From diversifying the workforce, to co-creating programming and content. A case study from the Museum of London

June 2, 2021
Photo of the author - Lucie Fitton

Lucie Fitton

Over the past two years we have been working with the Museum of London to evaluate their ACE Programme portfolio, which includes Curating London contemporary collecting activities. I interviewed Keir Powell-Lewis, their Content and Collections Project Manager, to tell us more about the Programme and reflect on some key learning.

What is the Arts Council England Programme and Curating London all about?

Keir: ‘The broad principle is to engage with people who wouldn't otherwise engage in the Museum. The Curating London programme specifically aims to collect London in living memory, and provide programming and collecting activities that capture the stories of modern Londoners. It's a way of us broadening the audience base for the Museum, but also ensuring that the collection and the programming is more representative of London and Londoners than they ever have been before.’

1. Small changes to recruitment processes can create major changes to workforce diversity

‘We know we need to increase the diversity of staff in curatorial, learning, and strategic roles. One of the goals that we set ourselves with this Activity Plan was to increase diversity specifically within the curatorial team, because there is a strong belief that the diversity of individuals representation within the department will also then lead to representation of Londoners more broadly in our collections and our activities. We’ve recently recruited new assistant curators who are all people of colour. Now 19% of our curatorial staff come from Black, Asian and Minority Ethnic backgrounds, which is up from 4% in April 2018. So that is a small step, but it is a step. We changed the way that we advertise and the Job Description content, to try and attract people with lived experiences of London. We changed the language and emphasised experience over qualifications. We had over 500 applicants. If anyone is interested to learn more about these approaches, get in touch with the Museum.'

2. Recruiting is only half the challenge, retaining these new staff in a meaningful and supported way is key

‘Working with the challenging content of our London, Sugar and Slavery Gallery highlights the need for additional support. For my Black colleagues, the direct connection with their heritage adds a huge emotional burden in having to engage with this on a daily basis in a way that I don’t personally experience. Colleagues of colour or who come from specific communities and backgrounds shouldn’t feel they have to be the museum representative for those communities in the content they work on. Museums need to be more aware of the personal burden for staff of colour and ensure we’re providing the support they need.’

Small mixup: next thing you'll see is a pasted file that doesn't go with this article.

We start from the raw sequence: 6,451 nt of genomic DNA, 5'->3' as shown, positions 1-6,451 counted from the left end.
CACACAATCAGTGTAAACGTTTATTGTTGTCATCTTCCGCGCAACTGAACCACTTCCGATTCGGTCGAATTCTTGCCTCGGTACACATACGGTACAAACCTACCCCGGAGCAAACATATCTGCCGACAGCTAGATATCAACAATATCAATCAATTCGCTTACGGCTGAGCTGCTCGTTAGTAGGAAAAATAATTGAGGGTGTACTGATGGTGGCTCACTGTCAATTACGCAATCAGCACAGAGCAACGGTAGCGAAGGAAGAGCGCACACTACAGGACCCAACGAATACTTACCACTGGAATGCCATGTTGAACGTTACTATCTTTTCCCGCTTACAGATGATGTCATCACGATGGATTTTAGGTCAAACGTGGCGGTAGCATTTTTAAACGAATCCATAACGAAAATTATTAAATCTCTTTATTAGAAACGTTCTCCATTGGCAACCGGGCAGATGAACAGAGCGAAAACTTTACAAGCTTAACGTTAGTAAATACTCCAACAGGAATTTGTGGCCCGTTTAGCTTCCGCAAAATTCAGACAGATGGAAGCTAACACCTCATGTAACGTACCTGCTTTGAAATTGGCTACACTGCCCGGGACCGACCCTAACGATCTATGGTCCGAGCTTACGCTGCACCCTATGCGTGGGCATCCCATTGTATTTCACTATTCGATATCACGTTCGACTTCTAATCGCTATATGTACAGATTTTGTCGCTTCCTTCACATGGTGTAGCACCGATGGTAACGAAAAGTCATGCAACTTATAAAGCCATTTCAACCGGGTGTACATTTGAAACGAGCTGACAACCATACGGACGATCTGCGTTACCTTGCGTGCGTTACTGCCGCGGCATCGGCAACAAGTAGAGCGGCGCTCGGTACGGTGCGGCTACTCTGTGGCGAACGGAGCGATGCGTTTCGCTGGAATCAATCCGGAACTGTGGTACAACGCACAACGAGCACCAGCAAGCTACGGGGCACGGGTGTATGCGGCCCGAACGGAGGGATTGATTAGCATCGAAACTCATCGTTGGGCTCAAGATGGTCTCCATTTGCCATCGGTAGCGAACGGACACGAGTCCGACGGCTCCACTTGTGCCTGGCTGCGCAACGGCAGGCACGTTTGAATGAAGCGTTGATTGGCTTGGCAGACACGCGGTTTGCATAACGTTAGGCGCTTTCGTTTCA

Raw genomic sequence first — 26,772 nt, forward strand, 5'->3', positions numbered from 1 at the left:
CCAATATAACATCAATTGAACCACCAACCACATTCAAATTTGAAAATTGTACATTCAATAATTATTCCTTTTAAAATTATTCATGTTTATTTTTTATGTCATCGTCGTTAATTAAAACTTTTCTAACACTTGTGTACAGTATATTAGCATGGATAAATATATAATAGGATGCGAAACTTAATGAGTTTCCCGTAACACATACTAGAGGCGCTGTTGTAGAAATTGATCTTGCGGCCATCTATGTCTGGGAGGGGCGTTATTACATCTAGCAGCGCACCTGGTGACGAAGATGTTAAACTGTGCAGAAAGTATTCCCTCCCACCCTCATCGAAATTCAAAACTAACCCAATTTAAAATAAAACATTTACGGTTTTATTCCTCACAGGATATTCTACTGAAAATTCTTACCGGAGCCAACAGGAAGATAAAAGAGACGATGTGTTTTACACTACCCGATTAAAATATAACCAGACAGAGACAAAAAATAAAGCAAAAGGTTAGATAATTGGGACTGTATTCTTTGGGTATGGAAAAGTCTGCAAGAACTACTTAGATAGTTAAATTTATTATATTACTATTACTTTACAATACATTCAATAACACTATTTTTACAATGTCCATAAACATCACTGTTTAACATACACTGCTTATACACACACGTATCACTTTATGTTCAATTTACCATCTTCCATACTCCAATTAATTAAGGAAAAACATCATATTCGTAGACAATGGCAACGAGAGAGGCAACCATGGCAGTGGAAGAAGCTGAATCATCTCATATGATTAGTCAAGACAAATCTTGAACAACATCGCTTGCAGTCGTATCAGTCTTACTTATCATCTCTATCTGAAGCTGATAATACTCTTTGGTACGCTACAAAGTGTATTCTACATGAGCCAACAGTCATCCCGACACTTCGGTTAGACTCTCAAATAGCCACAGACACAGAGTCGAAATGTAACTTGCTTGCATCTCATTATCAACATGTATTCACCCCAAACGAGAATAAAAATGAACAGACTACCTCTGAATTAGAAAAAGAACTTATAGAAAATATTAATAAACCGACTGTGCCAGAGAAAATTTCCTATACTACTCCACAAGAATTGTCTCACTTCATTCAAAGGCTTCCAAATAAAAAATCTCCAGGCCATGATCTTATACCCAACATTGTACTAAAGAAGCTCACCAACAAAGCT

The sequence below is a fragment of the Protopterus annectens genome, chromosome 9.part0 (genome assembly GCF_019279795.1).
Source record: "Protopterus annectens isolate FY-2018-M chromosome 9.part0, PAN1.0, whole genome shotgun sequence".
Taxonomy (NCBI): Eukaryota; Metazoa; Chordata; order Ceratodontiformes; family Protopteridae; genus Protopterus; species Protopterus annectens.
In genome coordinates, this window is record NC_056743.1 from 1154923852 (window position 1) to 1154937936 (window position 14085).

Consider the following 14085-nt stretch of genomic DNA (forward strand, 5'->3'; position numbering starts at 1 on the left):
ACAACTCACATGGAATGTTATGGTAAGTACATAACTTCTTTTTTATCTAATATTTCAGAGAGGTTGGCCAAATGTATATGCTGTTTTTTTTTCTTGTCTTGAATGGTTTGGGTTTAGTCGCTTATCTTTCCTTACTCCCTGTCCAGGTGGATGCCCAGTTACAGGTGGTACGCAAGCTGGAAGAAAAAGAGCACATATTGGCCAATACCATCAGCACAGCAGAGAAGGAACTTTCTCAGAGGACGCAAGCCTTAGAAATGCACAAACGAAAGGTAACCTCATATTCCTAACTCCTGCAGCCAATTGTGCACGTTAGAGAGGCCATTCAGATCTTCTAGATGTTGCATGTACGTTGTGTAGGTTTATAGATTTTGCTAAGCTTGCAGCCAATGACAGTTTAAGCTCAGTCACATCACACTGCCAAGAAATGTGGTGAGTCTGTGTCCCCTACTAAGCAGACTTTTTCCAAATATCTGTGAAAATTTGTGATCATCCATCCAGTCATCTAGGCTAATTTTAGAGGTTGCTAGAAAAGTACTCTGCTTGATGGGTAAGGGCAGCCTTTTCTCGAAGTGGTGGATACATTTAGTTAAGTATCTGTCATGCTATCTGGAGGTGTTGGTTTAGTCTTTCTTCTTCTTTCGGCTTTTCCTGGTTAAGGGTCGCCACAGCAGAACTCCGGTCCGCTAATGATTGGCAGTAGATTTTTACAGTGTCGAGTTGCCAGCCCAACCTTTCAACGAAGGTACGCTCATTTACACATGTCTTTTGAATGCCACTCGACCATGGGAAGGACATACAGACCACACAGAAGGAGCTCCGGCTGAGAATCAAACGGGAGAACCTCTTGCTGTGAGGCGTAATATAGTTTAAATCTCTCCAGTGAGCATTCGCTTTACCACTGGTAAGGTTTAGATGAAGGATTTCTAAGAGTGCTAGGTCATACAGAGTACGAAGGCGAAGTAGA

3. Content, collections and research is becoming more representative of London today – but different kinds of content can influence in different stakeholders

‘We have been successful at reaching under-represented community groups. For example, we have a good relationship with some South Asian Muslim community groups and have increased our representation of young people through the likes of the Collecting COVID Ramadan in Lockdown project. The We Are the Youth of Today report is a really important step in representation for young people. It provides an authentic voice for young Londoners in a format that people who are decision makers in strategic roles can understand. The research builds on the fantastic public facing work of the Collecting Ends project with young people in West London. However, that project resulted in a display and it wasn’t possible for all the Museum's senior staff to visit it. We have needed to find ways to represent these stories to senior staff starting to think more about how young people are underrepresented in the Museum's programming. Content such as research can do this really effectively.’

4. Content co-created with people with lived experiences is engaging newer and more diverse audiences – but Museum staff’s personal role within this has been key